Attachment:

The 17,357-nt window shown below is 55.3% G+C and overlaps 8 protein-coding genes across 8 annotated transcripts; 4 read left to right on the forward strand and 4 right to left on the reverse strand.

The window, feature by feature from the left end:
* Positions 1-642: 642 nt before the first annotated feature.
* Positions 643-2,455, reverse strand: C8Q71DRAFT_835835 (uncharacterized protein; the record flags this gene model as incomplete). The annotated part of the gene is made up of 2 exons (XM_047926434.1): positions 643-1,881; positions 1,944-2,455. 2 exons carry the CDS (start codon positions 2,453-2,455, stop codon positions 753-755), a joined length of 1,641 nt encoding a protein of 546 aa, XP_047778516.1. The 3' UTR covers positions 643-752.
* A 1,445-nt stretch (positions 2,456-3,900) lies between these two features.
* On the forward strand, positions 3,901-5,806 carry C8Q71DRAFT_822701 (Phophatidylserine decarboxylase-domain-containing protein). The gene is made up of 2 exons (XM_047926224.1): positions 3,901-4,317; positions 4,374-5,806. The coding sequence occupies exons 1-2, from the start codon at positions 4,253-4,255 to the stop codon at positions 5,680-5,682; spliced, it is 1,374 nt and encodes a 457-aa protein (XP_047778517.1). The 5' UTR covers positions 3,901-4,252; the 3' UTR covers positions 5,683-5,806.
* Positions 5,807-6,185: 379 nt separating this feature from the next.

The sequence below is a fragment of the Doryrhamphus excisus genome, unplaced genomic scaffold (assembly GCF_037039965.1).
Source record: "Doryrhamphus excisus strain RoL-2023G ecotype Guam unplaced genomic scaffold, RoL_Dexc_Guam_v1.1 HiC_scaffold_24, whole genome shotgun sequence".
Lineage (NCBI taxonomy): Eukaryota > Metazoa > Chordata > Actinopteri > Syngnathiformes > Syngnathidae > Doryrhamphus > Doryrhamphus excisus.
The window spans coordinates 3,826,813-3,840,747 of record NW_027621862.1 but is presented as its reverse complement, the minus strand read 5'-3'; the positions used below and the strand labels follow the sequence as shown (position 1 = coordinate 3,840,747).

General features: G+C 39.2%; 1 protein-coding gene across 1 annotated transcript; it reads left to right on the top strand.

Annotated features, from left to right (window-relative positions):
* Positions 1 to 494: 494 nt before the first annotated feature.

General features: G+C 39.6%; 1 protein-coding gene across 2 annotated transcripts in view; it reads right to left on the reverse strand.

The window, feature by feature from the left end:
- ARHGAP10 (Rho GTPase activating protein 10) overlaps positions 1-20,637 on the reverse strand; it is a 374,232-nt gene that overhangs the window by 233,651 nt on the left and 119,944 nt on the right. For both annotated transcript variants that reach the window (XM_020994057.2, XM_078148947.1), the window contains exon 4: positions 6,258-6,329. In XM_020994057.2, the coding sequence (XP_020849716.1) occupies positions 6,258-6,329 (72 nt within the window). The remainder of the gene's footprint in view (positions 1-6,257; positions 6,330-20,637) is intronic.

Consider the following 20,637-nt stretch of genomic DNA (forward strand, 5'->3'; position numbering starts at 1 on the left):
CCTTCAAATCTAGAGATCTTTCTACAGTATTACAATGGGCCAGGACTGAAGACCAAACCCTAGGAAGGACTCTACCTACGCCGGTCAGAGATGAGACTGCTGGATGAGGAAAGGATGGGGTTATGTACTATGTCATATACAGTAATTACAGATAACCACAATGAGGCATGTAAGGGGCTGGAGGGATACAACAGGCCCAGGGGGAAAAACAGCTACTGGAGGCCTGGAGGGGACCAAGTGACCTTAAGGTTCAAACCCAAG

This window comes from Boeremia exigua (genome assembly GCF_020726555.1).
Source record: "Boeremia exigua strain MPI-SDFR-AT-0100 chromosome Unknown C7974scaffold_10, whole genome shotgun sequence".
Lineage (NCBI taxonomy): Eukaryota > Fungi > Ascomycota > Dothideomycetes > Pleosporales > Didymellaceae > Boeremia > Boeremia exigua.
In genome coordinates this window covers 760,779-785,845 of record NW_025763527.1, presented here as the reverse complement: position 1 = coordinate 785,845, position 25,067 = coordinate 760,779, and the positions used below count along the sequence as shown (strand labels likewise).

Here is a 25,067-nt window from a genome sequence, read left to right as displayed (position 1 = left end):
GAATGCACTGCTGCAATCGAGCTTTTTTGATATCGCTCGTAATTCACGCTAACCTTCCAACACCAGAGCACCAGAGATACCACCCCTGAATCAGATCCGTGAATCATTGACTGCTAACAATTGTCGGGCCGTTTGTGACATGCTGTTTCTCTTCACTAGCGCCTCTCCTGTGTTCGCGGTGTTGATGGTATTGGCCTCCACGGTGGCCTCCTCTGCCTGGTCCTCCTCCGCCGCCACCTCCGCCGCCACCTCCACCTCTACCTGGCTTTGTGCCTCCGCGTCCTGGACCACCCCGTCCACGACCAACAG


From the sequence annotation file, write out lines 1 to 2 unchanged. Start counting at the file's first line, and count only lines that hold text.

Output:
The 17,357-nt window shown below is 55.3% G+C and overlaps 8 protein-coding genes across 8 annotated transcripts; 4 read left to right on the forward strand and 4 right to left on the reverse strand.

The window, feature by feature from the left end: